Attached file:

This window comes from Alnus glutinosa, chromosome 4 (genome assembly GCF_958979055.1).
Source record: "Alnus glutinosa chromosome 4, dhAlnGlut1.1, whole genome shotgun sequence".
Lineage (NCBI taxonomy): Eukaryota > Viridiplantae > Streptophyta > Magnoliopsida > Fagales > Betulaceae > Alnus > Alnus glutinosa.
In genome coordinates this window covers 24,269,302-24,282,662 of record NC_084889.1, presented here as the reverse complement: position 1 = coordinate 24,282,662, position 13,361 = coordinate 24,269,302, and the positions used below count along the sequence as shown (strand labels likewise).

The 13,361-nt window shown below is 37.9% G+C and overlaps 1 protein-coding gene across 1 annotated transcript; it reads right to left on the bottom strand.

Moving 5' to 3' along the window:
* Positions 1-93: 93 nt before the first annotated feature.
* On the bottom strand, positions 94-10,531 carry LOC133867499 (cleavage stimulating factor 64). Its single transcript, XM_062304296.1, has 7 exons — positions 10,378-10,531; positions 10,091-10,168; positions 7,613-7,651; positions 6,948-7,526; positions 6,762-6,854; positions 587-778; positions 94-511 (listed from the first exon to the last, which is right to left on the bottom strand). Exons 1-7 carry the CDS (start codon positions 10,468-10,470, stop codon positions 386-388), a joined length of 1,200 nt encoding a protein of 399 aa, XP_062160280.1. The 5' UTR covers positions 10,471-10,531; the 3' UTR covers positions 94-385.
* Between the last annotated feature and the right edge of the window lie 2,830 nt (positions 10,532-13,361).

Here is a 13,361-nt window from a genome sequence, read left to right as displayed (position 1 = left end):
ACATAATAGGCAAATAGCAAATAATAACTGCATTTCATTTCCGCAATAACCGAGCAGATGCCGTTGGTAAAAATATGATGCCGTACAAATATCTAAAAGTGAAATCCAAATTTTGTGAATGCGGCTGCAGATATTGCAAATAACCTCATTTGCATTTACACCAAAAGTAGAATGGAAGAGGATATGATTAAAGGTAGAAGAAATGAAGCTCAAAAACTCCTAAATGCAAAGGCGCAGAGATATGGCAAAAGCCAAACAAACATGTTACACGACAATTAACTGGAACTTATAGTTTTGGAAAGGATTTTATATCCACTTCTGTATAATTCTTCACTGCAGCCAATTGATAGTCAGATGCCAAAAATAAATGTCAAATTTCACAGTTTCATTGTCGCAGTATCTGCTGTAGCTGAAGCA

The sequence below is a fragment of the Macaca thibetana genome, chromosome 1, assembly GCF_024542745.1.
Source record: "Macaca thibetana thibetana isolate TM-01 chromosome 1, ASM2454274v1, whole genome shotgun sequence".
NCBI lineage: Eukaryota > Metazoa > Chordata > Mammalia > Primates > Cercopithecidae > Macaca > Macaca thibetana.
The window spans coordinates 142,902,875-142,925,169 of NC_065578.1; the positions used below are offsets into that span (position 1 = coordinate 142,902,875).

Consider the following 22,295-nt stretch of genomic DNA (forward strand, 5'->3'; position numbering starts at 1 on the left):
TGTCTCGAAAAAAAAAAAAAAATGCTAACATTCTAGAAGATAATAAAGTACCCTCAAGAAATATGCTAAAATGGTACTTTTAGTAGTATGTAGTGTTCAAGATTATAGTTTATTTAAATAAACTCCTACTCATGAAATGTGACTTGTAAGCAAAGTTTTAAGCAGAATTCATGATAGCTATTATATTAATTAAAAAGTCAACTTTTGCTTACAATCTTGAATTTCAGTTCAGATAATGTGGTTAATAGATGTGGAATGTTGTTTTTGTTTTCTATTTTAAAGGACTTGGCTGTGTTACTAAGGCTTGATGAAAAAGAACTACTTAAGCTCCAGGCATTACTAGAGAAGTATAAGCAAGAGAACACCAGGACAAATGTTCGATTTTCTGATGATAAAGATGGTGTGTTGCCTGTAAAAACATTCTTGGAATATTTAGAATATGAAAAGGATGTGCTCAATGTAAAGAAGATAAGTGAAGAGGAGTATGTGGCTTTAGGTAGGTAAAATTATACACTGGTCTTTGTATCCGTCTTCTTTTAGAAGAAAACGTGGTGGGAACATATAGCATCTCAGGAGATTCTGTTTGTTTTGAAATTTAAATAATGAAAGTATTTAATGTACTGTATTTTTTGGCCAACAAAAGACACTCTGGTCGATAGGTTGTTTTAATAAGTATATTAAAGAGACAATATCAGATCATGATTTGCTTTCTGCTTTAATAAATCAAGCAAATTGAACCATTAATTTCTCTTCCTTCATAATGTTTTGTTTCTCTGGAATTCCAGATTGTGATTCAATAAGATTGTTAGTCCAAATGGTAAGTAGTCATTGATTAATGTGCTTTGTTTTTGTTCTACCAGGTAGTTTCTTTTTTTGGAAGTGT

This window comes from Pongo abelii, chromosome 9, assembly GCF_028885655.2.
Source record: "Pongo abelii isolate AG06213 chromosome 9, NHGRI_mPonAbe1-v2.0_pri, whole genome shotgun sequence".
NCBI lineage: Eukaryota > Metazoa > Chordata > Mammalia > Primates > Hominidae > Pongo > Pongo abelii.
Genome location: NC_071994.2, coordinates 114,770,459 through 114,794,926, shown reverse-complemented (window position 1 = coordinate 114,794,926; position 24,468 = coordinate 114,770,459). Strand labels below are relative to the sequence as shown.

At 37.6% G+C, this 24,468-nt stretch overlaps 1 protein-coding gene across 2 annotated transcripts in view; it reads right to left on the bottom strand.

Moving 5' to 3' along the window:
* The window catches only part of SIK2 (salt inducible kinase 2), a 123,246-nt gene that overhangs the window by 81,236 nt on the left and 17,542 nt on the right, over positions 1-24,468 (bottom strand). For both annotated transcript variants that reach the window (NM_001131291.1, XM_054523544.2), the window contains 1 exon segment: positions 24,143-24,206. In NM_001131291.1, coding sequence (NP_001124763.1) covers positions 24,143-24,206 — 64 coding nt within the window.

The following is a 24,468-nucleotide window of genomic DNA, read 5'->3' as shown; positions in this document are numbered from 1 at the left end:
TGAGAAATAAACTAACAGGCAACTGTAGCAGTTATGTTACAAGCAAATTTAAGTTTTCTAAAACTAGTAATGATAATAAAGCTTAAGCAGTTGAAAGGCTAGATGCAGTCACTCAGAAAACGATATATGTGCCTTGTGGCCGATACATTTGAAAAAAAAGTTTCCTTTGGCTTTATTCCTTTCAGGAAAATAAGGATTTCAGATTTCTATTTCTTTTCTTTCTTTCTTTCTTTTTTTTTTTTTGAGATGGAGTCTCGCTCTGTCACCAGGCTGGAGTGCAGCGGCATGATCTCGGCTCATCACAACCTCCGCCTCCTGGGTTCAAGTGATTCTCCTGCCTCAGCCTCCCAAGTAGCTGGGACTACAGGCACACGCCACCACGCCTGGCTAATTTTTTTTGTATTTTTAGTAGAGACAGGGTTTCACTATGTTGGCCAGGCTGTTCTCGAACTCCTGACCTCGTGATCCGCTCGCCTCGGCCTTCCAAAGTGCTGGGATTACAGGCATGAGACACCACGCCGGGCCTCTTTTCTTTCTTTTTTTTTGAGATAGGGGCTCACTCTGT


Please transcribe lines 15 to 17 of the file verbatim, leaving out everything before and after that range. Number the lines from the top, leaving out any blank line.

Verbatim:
The window spans coordinates 142,902,875-142,925,169 of NC_065578.1; the positions used below are offsets into that span (position 1 = coordinate 142,902,875).

Consider the following 22,295-nt stretch of genomic DNA (forward strand, 5'->3'; position numbering starts at 1 on the left):
TGTCTCGAAAAAAAAAAAAAAATGCTAACATTCTAGAAGATAATAAAGTACCCTCAAGAAATATGCTAAAATGGTACTTTTAGTAGTATGTAGTGTTCAAGATTATAGTTTATTTAAATAAACTCCTACTCATGAAATGTGACTTGTAAGCAAAGTTTTAAGCAGAATTCATGATAGCTATTATATTAATTAAAAAGTCAACTTTTGCTTACAATCTTGAATTTCAGTTCAGATAATGTGGTTAATAGATGTGGAATGTTGTTTTTGTTTTCTATTTTAAAGGACTTGGCTGTGTTACTAAGGCTTGATGAAAAAGAACTACTTAAGCTCCAGGCATTACTAGAGAAGTATAAGCAAGAGAACACCAGGACAAATGTTCGATTTTCTGATGATAAAGATGGTGTGTTGCCTGTAAAAACATTCTTGGAATATTTAGAATATGAAAAGGATGTGCTCAATGTAAAGAAGATAAGTGAAGAGGAGTATGTGGCTTTAGGTAGGTAAAATTATACACTGGTCTTTGTATCCGTCTTCTTTTAGAAGAAAACGTGGTGGGAACATATAGCATCTCAGGAGATTCTGTTTGTTTTGAAATTTAAATAATGAAAGTATTTAATGTACTGTATTTTTTGGCCAACAAAAGACACTCTGGTCGATAGGTTGTTTTAATAAGTATATTAAAGAGACAATATCAGATCATGATTTGCTTTCTGCTTTAATAAATCAAGCAAATTGAACCATTAATTTCTCTTCCTTCATAATGTTTTGTTTCTCTGGAATTCCAGATTGTGATTCAATAAGATTGTTAGTCCAAATGGTAAGTAGTCATTGATTAATGTGCTTTGTTTTTGTTCTACCAGGTAGTTTCTTTTTTTGGAAGTGT